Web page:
Combining Supervised Learning Techniques to Key-Phrase Extraction for Biomedical Full-Text

Combining Supervised Learning Techniques to Key-Phrase Extraction for Biomedical Full-Text

Yanliang Qi (New Jersey Institute of Technology, USA), Min Song (New Jersey Institute of Technology, USA), Suk-Chung Yoon (Widener University, USA) and Lori deVersterre (New Jersey Institute of Technology, USA)
DOI: 10.4018/978-1-4666-2047-6.ch003
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Key-phrase extraction plays a useful a role in research areas of Information Systems (IS) like digital libraries. Short metadata like key phrases are beneficial for searchers to understand the concepts found in the documents. This paper evaluates the effectiveness of different supervised learning techniques on biomedical full-text: Sequential Minimal Optimization (SMO) and K-Nearest Neighbor, both of which could be embedded inside an information system for document search. The authors use these techniques to extract key phrases from PubMed and evaluate the performance of these systems using the holdout validation method. This paper compares different classifier techniques and performance differences between the full-text and it’s abstract. Compared with the authors’ previous work, which investigated the performance of Naïve Bayes, Linear Regression and SVM(reg1/2), this paper finds that SVMreg-1 performs best in key-phrase extraction for full-text, whereas Naïve Bayes performs best for abstracts. These techniques should be considered for use in information system search functionality. Additional research issues also are identified.
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In recent years, there has been a tremendous increase in the number of biomedical documents in digital libraries that provide users (researchers, readers) with access to the scientific and technical literature of those biomedical documents (articles or abstract) (Liu, 2007). For example, the PubMed digital library (a free search engine for accessing the MEDLINE database of biomedical research articles) currently contains over 18 million citations from various types of biomedical documents published in the past several decades ( With the rapid expansion of the number of biomedical documents, the ability to effectively determine the relevant documents from a large dataset has become increasingly difficult for users. As it is a challenging task for a reader to examine complete documents to determine whether the document would be useful, short semantic metadata like key-phrases would be an alternative for a reader to understand the concept of the document (Hamdi, 2008). Key phrases are increasingly used as brief descriptors of text document content. However, not all of the biomedical documents in digital libraries have key phrases, so readers have to read through the documents to determine whether they are relevant to their research. Therefore automatically presenting key phrases from a document has become an important task in the biomedical domain.

Automatic key-phrase extraction can be defined as the process of extracting key phrases from a document that an author (or a professional indexer) is likely to assign to that document (El-Beltagy, 2006). Consequently, automatic extraction makes it feasible to generate key phrases for a large number of full-text documents that do not have manually assigned key phrases. It also reduces the cost and time spent manually assigning key phrases to documents (Zhang, Zincir-Heywood, et al., 2005). Key-phrases, short semantic metadata, are useful for various purposes including summarizing as well as search engine optimization. Using key phrases for full-text documents can vary: when they are presented on the first page of the document, the goal is summarization, which enables the users to quickly determine the concept of the document; when they are entered in a search engine query box in a digital library, the goal is to enable the users to make the search more precise (Turney, 2000). Therefore, they play an important role in document descriptions and document search in digital libraries, e.g., PubMed.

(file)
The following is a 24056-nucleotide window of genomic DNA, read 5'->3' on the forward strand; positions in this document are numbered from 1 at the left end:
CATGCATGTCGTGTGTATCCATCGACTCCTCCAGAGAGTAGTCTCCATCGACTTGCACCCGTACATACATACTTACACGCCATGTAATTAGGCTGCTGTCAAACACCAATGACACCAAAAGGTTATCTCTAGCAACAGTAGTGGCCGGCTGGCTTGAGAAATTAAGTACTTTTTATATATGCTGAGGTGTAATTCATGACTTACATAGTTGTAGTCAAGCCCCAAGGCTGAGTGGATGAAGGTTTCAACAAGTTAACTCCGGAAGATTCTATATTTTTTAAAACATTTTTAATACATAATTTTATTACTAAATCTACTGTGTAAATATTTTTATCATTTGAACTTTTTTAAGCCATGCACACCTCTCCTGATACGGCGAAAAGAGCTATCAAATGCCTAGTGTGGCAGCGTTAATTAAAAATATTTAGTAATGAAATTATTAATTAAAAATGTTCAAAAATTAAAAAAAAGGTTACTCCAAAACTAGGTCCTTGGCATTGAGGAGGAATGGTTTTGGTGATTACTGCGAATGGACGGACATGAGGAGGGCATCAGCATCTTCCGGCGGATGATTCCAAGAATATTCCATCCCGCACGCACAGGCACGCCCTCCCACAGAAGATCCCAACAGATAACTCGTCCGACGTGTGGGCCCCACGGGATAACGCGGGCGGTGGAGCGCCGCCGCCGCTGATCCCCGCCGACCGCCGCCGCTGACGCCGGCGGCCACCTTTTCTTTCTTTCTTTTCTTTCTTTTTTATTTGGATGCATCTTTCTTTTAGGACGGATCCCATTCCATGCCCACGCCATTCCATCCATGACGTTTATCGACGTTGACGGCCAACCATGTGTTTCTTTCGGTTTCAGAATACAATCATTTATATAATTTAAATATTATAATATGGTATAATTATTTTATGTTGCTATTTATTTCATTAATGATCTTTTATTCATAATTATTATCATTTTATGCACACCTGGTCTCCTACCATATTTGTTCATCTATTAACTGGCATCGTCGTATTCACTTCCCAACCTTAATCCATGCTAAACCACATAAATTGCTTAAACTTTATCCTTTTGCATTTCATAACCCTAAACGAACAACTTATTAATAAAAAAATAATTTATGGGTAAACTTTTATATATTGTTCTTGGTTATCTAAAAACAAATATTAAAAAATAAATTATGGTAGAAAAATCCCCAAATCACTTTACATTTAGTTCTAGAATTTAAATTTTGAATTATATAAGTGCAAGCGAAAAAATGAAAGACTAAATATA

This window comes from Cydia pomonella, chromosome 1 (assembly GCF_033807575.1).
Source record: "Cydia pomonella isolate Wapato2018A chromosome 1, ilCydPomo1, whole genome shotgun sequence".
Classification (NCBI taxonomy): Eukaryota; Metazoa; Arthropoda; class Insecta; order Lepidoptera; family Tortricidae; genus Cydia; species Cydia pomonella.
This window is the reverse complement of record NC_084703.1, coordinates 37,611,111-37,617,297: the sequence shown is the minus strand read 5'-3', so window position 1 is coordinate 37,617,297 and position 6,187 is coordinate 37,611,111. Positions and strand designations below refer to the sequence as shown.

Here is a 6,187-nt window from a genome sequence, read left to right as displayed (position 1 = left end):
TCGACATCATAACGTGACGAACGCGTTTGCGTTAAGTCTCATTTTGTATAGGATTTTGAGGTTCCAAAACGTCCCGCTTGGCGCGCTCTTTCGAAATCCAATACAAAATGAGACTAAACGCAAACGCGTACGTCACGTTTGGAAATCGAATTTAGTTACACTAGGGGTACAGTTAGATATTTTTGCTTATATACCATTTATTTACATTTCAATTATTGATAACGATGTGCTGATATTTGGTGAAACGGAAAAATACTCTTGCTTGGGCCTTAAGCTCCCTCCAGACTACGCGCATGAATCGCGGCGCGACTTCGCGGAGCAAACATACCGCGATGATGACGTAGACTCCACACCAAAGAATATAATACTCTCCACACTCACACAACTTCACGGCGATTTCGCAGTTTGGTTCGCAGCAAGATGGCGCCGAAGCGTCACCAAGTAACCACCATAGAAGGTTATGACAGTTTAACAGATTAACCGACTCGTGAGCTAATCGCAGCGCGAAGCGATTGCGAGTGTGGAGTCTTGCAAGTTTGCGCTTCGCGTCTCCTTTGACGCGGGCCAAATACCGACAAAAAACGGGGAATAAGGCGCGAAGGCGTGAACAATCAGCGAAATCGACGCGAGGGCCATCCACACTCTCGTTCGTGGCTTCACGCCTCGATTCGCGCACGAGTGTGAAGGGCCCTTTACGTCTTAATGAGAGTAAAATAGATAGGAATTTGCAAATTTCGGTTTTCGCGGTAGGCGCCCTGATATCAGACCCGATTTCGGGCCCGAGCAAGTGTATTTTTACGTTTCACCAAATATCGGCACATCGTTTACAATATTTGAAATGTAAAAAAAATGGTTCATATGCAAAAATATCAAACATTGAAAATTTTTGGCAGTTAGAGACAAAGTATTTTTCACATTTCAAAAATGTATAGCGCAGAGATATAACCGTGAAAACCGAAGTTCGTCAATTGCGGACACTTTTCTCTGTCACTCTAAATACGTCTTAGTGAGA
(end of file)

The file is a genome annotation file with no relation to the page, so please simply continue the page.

Traditionally, key-phrases are assigned manually to documents by authors or professional indexers. The indexers often choose key phrases from a predefined control vocabulary: Medical Subject Heading (MeSH). Authors usually choose key phrases to present their work in a certain way or to maximize its chance of being noticed by particular searchers. However, issues with this manual assignment of key-phrases are (1) it is a time consuming process, (2) it requires knowledge of subject matter, and (3) entails an updated control vocabulary list (Witten, Paynter et al., 1999; Kumar & Srinathan, 2008). Automatic key phrase extraction can be a good practical alternative.

Key-phrases can be automatically generated in two ways: (1) key-phrase assignment (controlled-vocabulary indexing based), which assigns key-phrases from a controlled vocabulary to documents or (2) key-phrase extraction (free-term indexing based), which identifies and selects the most descriptive phrases in that document (Dumais, Platt et al., 1998).

In domain-specific control-indexing, key-phrases are chosen from a controlled vocabulary such as the MeSH terminology list (Medelyan & Witten, 2006). MeSH provides a consistent way to assign phrases to biomedical documents that have the same concept. However the downsides are that the lists are expensive to build and maintain, so they are not always up to date and potentially useful phrases are ignored if they are not in the list (Jones & Paynter, 2003).

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